Within programming context, your programming environment (comprized by OS + system APIs + your language capabilities) defines both a set of "text" characters, and a set of encodings it is able to read to convert to these "text" characters. Please note that this may not necessarily imply ASCII, English, or 8 bits - as an example, Perl can natively read and use the full Unicode set of "characters".

To answer your specific question, you can definitely use "character" strings to transmit arbitrary byte sequences, with the caveat that string termination conventions must apply. The problem is that the functions that already exist to "process character data" would probably not have any useful functionality to deal with your binary data.

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Generally, it depends on the language/environment/functionality.

Binary data is always that: binary. It is transferred without modification.

"Plain text" mode may mean one or more of the following things:

  • the stream of bytes is split into lines. The line delimiters are \r, \n, or \r\n, or \n\r. Sometimes it is OS-dependent (like *nix likes \n, while windows likes \r\n). The line ending may be adjusted for the reading application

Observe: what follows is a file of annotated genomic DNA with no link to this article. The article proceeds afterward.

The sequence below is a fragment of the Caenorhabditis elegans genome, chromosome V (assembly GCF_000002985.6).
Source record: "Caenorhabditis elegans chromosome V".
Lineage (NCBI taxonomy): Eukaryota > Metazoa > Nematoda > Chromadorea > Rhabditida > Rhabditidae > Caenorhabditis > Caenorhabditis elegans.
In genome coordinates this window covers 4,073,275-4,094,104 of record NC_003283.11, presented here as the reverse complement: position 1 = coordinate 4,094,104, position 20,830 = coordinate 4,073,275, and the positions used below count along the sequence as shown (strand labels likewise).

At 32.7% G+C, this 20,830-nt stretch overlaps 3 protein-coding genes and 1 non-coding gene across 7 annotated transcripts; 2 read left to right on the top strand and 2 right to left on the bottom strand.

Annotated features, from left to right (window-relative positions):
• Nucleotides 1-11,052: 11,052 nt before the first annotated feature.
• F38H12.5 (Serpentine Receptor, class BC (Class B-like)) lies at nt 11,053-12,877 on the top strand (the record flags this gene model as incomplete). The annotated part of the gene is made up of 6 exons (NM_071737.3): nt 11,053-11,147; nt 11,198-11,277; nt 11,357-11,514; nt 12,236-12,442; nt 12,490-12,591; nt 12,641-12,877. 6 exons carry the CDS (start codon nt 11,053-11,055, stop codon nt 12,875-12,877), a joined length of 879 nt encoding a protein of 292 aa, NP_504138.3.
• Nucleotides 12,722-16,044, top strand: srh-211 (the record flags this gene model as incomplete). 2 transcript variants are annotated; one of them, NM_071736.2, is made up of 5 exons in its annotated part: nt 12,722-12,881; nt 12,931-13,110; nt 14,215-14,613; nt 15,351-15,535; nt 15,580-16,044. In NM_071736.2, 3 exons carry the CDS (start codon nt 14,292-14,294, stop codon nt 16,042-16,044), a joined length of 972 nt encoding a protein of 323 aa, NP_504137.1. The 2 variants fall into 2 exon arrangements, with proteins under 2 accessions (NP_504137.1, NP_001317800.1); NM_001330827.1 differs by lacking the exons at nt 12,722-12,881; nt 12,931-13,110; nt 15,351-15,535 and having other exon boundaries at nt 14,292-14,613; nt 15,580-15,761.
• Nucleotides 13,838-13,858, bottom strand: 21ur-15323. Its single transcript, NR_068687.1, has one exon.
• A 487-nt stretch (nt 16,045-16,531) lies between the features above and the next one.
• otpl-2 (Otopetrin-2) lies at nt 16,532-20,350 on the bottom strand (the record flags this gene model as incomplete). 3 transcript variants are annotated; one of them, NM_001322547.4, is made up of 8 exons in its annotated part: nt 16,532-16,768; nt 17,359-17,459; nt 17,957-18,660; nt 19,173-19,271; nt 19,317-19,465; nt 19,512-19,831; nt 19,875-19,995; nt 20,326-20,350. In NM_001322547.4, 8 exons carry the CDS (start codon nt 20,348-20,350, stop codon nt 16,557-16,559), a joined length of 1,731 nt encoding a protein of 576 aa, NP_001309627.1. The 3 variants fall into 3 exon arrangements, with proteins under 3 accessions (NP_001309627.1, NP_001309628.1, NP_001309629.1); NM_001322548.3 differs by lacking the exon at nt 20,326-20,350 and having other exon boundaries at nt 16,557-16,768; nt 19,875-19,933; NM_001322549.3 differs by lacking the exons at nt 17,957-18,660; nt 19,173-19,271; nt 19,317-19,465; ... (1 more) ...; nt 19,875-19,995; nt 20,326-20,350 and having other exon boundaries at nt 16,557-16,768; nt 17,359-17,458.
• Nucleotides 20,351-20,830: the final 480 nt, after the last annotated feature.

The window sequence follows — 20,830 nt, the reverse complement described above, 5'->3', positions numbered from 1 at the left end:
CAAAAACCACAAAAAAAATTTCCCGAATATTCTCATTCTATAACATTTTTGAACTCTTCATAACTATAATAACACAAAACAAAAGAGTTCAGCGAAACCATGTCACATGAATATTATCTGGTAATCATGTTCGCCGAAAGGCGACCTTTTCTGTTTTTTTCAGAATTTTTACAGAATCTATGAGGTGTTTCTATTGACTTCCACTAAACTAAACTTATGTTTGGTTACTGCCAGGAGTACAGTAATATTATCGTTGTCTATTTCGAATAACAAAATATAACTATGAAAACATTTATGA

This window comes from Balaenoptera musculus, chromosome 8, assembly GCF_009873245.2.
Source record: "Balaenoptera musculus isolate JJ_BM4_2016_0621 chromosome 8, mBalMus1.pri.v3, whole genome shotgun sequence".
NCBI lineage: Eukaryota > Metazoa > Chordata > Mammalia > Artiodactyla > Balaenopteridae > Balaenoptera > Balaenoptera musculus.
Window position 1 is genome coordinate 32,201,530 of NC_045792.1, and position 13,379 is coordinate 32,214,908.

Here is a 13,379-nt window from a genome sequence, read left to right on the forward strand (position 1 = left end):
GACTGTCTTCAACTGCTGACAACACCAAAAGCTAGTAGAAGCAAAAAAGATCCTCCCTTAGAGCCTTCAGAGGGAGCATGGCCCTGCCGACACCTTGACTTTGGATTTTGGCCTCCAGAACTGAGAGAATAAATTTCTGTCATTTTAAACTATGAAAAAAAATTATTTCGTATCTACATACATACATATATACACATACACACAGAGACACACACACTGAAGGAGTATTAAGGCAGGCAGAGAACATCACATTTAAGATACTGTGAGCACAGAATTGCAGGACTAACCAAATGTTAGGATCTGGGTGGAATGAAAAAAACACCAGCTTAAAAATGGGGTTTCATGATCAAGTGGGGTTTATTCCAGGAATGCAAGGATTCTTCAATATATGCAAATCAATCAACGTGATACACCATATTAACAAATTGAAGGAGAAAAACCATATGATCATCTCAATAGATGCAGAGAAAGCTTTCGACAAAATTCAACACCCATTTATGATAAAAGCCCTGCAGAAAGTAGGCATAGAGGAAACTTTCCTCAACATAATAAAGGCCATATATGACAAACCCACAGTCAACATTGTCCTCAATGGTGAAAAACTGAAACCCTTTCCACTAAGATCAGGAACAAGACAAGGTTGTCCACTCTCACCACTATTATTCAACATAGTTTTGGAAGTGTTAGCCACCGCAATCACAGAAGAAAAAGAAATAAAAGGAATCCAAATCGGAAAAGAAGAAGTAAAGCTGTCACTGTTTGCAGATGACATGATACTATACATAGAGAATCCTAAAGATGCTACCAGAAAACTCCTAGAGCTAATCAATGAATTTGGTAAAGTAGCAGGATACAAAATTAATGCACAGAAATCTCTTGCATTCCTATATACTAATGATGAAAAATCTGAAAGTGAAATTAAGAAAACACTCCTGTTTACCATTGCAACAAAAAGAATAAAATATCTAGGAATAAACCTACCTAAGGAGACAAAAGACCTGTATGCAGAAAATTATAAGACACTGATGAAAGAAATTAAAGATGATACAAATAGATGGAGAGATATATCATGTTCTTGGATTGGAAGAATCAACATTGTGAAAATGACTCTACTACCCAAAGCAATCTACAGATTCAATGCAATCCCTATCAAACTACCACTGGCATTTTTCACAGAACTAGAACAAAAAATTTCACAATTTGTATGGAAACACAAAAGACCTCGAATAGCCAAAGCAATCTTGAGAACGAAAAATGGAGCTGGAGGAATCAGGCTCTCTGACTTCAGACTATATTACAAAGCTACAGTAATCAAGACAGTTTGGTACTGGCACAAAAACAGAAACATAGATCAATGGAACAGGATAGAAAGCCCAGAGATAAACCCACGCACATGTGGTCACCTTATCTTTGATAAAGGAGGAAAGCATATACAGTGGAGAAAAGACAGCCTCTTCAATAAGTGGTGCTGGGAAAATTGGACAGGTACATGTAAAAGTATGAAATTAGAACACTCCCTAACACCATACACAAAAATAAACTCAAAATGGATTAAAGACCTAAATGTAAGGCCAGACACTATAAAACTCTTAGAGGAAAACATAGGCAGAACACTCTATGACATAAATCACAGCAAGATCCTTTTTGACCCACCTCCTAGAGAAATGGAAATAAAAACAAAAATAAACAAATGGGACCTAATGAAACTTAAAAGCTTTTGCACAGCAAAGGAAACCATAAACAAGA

• character encoding may be adjusted. The environment might detect and/or convert the source encoding into the encoding the application expects
  • probably some other conversions should be added to this list, but I can't think of any more at this moment
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Technically nothing. Plain text is a form of binary data. However a major difference is how values are stored. Think of how an integer might be stored. In binary data it would use a two's complement format, probably taking 32 bits of space. In text format a number would be stored instead as a series of unicode digits. So the number 50 would be stored as 0x32 (padded to take up 32 bits) in binary but would be stored as '5' '0' in plain text.